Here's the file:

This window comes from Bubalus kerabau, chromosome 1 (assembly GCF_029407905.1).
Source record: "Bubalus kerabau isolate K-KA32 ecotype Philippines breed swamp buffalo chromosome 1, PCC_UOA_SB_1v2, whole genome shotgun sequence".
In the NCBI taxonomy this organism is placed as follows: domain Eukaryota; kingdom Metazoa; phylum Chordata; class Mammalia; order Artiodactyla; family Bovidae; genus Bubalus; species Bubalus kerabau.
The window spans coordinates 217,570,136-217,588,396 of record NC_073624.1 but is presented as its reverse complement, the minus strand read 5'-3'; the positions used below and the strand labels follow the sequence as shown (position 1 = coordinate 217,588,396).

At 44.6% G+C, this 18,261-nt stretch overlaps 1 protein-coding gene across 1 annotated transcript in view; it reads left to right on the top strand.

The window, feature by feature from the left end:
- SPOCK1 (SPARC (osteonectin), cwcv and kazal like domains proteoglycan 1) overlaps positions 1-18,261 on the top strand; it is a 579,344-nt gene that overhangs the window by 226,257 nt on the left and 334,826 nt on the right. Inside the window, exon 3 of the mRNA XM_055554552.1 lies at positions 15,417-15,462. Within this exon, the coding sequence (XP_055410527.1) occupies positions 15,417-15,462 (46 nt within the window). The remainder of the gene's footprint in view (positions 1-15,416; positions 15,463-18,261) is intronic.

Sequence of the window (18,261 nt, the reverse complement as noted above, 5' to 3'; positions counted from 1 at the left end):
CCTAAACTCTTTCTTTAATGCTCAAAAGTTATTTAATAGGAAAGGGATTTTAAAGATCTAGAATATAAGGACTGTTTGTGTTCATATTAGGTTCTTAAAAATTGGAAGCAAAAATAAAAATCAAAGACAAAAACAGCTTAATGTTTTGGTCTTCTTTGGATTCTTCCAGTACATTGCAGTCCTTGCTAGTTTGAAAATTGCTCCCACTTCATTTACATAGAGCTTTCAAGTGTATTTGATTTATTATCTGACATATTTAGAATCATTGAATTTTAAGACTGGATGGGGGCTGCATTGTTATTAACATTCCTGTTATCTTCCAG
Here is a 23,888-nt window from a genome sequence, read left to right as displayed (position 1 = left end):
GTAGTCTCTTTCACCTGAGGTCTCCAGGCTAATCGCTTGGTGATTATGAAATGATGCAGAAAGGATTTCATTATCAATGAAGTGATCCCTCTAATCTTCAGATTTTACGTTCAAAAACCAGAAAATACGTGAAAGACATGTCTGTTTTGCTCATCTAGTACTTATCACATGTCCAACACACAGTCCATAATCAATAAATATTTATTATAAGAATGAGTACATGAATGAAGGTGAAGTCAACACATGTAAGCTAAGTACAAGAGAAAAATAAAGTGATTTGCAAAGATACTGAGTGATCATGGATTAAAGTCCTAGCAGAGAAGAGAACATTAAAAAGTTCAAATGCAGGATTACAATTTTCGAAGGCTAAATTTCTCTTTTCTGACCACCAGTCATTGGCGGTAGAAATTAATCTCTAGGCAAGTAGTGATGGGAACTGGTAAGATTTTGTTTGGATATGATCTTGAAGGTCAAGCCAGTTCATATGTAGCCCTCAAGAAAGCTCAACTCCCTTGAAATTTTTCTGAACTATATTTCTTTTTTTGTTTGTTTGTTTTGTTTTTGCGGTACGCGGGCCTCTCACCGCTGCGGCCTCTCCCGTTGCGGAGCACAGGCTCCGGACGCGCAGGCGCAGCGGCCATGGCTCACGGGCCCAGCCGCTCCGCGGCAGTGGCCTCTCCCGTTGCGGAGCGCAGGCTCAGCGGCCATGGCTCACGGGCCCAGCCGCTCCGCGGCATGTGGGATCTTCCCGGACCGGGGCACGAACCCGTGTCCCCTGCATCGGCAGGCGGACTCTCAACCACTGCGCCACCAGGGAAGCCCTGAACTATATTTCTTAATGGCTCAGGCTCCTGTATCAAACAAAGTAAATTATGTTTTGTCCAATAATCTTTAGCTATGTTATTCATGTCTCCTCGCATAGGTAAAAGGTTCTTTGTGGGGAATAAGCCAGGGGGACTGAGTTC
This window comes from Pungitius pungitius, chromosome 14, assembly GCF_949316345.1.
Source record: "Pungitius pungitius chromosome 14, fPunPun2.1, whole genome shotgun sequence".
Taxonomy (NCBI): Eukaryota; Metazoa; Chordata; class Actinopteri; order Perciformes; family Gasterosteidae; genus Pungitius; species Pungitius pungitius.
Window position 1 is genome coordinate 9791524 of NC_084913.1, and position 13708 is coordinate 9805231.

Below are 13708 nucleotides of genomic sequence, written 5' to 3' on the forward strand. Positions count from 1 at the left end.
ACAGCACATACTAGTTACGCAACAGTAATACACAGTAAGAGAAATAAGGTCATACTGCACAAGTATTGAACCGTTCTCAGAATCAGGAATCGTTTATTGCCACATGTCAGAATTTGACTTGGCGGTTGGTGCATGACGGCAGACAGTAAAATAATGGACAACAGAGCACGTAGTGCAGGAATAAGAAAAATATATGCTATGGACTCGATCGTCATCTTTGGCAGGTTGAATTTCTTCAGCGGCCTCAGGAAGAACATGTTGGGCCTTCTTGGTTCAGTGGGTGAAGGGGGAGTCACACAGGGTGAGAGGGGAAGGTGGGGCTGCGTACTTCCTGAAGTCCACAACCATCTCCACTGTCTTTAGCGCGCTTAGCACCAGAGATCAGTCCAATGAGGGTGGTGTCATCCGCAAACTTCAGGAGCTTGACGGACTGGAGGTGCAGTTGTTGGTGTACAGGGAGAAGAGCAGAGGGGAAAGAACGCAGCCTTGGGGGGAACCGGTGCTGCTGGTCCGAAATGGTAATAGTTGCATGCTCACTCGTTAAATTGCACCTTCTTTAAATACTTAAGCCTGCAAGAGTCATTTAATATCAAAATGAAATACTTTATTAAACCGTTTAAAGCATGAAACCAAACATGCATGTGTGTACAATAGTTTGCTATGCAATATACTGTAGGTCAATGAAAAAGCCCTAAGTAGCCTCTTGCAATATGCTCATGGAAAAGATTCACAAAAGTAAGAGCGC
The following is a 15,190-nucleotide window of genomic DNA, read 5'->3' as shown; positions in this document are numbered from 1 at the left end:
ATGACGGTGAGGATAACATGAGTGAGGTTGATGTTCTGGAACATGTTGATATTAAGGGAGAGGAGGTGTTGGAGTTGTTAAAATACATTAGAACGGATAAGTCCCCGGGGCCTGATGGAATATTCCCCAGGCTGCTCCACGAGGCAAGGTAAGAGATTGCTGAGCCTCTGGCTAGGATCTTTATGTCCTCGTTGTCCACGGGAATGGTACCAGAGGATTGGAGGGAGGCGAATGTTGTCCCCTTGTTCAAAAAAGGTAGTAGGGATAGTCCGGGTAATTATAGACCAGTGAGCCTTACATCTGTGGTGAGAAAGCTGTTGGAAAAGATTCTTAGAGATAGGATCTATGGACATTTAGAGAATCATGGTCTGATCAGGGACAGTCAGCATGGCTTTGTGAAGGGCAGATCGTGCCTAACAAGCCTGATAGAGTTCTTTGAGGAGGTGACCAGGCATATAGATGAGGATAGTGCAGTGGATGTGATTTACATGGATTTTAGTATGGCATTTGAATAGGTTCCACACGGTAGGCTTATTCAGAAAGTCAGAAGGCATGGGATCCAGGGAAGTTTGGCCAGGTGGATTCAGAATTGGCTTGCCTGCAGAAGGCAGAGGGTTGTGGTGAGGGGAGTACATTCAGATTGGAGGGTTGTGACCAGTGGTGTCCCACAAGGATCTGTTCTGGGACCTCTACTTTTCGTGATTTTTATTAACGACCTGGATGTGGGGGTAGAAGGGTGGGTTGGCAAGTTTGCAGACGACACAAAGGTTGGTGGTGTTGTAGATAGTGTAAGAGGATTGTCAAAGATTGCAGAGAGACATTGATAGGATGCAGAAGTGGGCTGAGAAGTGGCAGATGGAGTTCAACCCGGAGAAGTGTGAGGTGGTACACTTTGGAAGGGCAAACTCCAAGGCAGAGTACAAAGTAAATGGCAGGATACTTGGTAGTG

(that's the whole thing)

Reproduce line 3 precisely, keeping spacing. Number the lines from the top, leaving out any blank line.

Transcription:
In the NCBI taxonomy this organism is placed as follows: domain Eukaryota; kingdom Metazoa; phylum Chordata; class Mammalia; order Artiodactyla; family Bovidae; genus Bubalus; species Bubalus kerabau.